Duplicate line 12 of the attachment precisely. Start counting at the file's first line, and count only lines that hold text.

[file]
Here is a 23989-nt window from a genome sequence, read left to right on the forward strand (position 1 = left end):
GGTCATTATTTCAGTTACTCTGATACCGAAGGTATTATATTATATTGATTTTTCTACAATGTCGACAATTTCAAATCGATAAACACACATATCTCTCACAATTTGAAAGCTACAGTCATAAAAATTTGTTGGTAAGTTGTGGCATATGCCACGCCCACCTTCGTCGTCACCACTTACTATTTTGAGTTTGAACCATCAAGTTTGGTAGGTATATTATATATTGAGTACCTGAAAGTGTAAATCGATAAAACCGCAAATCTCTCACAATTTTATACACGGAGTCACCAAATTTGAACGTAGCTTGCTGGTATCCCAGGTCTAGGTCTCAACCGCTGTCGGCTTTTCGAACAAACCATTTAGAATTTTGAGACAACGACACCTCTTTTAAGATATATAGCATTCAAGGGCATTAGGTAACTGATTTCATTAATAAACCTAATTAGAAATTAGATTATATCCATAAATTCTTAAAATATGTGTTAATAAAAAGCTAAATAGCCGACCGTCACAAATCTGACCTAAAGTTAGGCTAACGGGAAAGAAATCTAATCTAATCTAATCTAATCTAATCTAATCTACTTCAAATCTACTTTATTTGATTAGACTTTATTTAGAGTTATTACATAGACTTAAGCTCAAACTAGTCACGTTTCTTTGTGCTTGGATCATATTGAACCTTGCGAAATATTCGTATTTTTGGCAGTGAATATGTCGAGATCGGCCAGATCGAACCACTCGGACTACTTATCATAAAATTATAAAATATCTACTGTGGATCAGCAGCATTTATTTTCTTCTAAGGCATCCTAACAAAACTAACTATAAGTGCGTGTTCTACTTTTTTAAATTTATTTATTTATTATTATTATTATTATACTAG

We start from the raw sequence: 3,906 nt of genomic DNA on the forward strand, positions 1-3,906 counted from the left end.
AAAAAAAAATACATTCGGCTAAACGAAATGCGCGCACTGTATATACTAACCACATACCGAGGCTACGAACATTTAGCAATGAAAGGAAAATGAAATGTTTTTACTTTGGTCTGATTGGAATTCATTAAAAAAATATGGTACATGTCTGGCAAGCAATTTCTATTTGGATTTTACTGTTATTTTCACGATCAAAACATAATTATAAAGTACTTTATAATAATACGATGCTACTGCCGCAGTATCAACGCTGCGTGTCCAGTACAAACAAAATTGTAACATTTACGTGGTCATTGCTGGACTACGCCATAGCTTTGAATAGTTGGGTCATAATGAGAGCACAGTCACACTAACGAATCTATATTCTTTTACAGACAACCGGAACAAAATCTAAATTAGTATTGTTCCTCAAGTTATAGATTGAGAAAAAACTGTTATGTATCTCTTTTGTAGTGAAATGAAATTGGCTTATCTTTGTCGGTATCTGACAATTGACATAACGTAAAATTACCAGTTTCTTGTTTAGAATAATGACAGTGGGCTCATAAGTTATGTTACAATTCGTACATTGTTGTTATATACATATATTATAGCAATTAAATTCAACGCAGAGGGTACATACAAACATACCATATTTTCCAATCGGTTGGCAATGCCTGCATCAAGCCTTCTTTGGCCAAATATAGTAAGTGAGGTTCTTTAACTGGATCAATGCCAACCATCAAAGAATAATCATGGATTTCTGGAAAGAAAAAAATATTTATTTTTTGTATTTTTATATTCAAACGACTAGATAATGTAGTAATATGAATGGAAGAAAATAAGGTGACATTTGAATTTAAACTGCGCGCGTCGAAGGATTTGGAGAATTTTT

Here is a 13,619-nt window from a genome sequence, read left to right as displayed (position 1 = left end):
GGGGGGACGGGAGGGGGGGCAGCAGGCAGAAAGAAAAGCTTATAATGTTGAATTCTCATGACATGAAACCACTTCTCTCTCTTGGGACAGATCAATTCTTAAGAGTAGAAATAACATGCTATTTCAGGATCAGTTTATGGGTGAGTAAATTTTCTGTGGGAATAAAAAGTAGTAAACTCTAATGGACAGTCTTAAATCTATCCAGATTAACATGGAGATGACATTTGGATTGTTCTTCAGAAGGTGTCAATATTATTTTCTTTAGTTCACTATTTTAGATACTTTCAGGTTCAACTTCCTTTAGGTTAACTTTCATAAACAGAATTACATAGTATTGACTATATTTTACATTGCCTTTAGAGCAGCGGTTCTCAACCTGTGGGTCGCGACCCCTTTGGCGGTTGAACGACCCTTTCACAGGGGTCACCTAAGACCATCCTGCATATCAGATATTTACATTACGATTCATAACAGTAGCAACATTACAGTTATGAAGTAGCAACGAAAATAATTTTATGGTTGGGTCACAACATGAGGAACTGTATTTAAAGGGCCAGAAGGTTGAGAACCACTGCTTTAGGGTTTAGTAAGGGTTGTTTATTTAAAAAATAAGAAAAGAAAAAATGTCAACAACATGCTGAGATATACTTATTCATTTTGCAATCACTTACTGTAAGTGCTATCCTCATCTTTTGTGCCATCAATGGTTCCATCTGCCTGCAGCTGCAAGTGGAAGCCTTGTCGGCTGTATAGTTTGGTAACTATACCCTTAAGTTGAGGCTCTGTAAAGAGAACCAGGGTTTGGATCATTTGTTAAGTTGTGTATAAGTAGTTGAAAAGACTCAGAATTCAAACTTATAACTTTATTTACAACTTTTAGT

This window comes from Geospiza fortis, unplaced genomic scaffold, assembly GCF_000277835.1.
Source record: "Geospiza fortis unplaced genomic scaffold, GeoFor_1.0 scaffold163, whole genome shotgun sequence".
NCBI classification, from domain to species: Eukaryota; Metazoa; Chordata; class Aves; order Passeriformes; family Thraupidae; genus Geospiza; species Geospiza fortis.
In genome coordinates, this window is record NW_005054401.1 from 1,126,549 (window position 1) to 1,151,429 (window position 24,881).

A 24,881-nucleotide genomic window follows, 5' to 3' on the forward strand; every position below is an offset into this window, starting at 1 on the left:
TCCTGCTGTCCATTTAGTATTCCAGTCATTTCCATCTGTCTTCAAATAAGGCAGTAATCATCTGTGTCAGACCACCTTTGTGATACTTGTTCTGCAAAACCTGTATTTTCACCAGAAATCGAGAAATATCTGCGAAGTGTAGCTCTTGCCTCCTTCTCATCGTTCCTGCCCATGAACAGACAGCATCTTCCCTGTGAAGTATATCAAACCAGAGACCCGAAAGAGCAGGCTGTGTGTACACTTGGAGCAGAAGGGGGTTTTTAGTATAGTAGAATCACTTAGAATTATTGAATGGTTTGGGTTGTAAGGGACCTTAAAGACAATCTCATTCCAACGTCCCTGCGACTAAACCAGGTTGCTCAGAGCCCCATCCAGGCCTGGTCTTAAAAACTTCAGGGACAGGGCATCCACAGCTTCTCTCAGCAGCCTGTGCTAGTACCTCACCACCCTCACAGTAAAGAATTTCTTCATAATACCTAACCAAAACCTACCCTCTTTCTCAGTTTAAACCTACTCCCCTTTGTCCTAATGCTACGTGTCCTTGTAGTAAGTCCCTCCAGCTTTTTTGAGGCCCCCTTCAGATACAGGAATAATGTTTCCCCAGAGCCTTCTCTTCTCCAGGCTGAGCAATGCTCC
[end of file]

TCCTGCTGTCCATTTAGTATTCCAGTCATTTCCATCTGTCTTCAAATAAGGCAGTAATCATCTGTGTCAGACCACCTTTGTGATACTTGTTCTGCAAAACCTGTATTTTCACCAGAAATCGAGAAATATCTGCGAAGTGTAGCTCTTGCCTCCTTCTCATCGTTCCTGCCCATGAACAGACAGCATCTTCCCTGTGAAGTATATCAAACCAGAGACCCGAAAGAGCAGGCTGTGTGTACACTTGGAGCAGAAGGGGGTTTTTAGTATAGTAGAATCACTTAGAATTATTGAATGGTTTGGGTTGTAAGGGACCTTAAAGACAATCTCATTCCAACGTCCCTGCGACTAAACCAGGTTGCTCAGAGCCCCATCCAGGCCTGGTCTTAAAAACTTCAGGGACAGGGCATCCACAGCTTCTCTCAGCAGCCTGTGCTAGTACCTCACCACCCTCACAGTAAAGAATTTCTTCATAATACCTAACCAAAACCTACCCTCTTTCTCAGTTTAAACCTACTCCCCTTTGTCCTAATGCTACGTGTCCTTGTAGTAAGTCCCTCCAGCTTTTTTGAGGCCCCCTTCAGATACAGGAATAATGTTTCCCCAGAGCCTTCTCTTCTCCAGGCTGAGCAATGCTCC